TribLIVE

| News

 
Larger text Larger text Smaller text Smaller text | Order Photo Reprints

Out of Chicago, conservatives abound

Email Newsletters

Click here to sign up for one of our email newsletters.

Daily Photo Galleries

'American Coyotes' Series

Traveling by Jeep, boat and foot, Tribune-Review investigative reporter Carl Prine and photojournalist Justin Merriman covered nearly 2,000 miles over two months along the border with Mexico to report on coyotes — the human traffickers who bring illegal immigrants into the United States. Most are Americans working for money and/or drugs. This series reports how their operations have a major impact on life for residents and the environment along the border — and beyond.

By Celanie Polanick
Tuesday, Feb. 5, 2008
 

PEORIA, Ill. -- Staunch conservative Shannon Blackburn remembers the first time she got a rush from politics.

When George H.W. Bush began his campaign against Bill Clinton for the nation's highest office, Blackburn was 6 and sang a song to her mother.

"I don't know where I heard it, but I repeated it once to my mom and she thought it was hilarious -- I heard someone chanting, 'Bush, Bush, he's our man, Clinton goes in the garbage can.' It cracked her up," said Blackburn, 22, who is from Peoria but moved to Chicago to study business. "That was when I first realized I loved politics."

Today, Blackburn will be among voters in 24 states who cast ballots in primaries or caucuses. She plans to vote for John McCain, now that Rudy Giuliani is out of the running for the Republican nomination.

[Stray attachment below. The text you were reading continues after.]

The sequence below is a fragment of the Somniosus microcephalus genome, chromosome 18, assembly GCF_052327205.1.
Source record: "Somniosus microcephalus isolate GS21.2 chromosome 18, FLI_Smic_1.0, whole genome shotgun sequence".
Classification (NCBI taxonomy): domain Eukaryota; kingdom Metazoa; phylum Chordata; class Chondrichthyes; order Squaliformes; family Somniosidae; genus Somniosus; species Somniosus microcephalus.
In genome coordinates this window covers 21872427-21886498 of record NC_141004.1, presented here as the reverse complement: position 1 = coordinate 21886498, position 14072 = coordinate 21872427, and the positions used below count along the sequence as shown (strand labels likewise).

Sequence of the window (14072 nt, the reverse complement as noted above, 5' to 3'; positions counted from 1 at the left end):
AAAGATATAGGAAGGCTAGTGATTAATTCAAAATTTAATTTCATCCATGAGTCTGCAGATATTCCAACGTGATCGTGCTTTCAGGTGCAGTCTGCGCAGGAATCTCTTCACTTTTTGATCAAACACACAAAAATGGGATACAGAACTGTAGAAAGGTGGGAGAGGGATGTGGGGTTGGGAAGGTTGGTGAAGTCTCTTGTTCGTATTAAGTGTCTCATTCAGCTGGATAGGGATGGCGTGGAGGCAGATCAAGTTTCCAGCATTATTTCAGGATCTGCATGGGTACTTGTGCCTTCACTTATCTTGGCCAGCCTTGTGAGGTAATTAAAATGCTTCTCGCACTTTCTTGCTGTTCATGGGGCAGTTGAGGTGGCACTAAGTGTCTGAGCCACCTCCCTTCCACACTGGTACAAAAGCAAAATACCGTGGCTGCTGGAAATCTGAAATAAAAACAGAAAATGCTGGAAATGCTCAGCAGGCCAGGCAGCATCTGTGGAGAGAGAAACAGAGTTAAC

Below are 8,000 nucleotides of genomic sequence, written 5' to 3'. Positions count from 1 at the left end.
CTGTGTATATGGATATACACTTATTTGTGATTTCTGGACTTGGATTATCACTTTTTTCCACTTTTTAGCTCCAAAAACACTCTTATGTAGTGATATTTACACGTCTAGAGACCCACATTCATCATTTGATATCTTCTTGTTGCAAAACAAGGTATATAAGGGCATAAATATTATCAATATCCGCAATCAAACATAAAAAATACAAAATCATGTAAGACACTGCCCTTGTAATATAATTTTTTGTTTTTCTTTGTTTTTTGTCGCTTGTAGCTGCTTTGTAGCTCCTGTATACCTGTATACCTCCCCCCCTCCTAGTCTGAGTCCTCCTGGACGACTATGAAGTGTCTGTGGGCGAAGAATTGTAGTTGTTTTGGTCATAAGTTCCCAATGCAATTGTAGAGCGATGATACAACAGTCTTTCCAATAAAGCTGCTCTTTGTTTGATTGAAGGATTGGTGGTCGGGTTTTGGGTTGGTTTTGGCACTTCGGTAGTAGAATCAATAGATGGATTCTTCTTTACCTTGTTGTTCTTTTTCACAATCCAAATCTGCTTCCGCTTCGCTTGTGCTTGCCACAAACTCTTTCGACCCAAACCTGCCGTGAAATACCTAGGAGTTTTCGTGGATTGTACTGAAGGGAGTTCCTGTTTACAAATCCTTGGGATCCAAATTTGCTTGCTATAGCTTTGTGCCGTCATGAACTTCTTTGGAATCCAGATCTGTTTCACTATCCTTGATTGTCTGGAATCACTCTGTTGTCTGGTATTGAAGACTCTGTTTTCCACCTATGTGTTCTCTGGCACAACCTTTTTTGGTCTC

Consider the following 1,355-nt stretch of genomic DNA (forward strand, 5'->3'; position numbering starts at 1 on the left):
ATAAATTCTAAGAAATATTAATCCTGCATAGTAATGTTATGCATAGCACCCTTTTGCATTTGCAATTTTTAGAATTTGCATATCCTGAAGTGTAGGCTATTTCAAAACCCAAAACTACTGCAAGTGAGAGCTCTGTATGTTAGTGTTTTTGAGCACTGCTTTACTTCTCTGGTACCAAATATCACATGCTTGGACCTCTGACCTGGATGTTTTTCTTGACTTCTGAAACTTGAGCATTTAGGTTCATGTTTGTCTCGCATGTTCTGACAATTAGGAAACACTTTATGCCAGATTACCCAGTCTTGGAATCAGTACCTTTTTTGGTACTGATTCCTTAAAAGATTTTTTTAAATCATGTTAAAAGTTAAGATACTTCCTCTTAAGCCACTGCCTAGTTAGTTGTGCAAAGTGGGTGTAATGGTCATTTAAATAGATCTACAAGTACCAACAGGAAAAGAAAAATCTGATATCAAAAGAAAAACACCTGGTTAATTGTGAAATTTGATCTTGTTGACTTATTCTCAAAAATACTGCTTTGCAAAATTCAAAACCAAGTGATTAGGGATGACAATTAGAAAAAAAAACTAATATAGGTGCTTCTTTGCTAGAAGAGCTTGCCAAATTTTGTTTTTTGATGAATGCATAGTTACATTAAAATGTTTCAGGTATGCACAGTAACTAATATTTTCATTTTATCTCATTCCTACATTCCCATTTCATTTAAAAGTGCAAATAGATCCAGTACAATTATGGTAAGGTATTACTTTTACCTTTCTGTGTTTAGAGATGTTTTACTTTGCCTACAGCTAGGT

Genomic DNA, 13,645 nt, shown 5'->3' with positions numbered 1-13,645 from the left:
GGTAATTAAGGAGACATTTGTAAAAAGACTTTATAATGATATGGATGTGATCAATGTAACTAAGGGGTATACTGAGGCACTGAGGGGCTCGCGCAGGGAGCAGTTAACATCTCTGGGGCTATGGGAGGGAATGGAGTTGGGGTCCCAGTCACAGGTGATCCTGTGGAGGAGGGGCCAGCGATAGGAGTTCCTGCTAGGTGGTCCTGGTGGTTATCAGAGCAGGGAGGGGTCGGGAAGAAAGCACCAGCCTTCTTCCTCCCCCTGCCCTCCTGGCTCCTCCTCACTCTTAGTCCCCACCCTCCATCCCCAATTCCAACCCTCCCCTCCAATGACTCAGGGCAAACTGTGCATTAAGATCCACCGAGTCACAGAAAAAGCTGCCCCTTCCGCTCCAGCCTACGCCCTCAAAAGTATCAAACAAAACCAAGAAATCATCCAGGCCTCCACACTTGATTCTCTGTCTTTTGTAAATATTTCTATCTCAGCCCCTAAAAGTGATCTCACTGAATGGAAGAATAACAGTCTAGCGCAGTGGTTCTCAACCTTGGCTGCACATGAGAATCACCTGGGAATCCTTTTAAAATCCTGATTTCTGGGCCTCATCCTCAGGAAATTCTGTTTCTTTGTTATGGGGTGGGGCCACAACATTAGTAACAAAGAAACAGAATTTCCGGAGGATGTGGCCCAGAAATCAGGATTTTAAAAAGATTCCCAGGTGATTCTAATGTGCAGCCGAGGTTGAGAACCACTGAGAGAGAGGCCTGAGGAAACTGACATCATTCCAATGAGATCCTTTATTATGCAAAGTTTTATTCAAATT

Like her fellow downstaters, Blackburn took some convincing. She comes from contested territory. Blackburn's adopted hometown of Chicago is about as solidly Democratic as can be. In the last presidential primary, more than 94 percent of Chicago voters and 70 percent of suburban Cook County voted Democratic, according to city and county election Web sites.

"Downstate" Illinois voters like Blackburn, in towns and small cities like Peoria, usually vote toward more-traditional values but don't always conform to party lines, and their votes often are up for grabs, said Lance Trover, the Republican Party's state spokesman, who grew up in the downstate hamlet of Vienna.

Many downstate voters favor Mike Huckabee and liked former candidate Fred Thompson, Trover said.

Chicago and its surrounding "collar counties" usually make up about 70 percent of ballots cast in Illinois, a state that went to the Democrats in the 2000 and 2004 presidential elections, said Ken Menzel, an election specialist for the State Board of Elections.

But if downstate voters turn out in November, they could shift the balance statewide, Trover said.

McCain appeared to be gaining ground. A recent Rasmussen poll placed him in the lead in several states that award delegates on some kind of proportional basis -- Illinois, Georgia, Tennessee, Alabama, Minnesota and Oklahoma. These states offer a total of 337 delegates, and McCain is likely to win at least 40 percent of them, the poll predicted.

At the county committee's annual Lincoln Day Dinner in East Peoria on Saturday night, Giuliani was supposed to make an appearance. Instead, organizers replaced him with Minnesota Gov. Tim Pawlenty, co-chair of McCain's national campaign.

Pawlenty was introduced by the party's county chairwoman, Demetra DeMonte, as one of the people on McCain's "short list" for vice president.

DeMonte, who said she favors Mitt Romney, said downstate Republicans are ideologically conservative, regardless of strategy: they're "pro-life, pro-gun, pro-marriage and family -- this is God's country, it really is."

Subscribe today! Click here for our subscription offers.

 

 


Show commenting policy

Most-Read News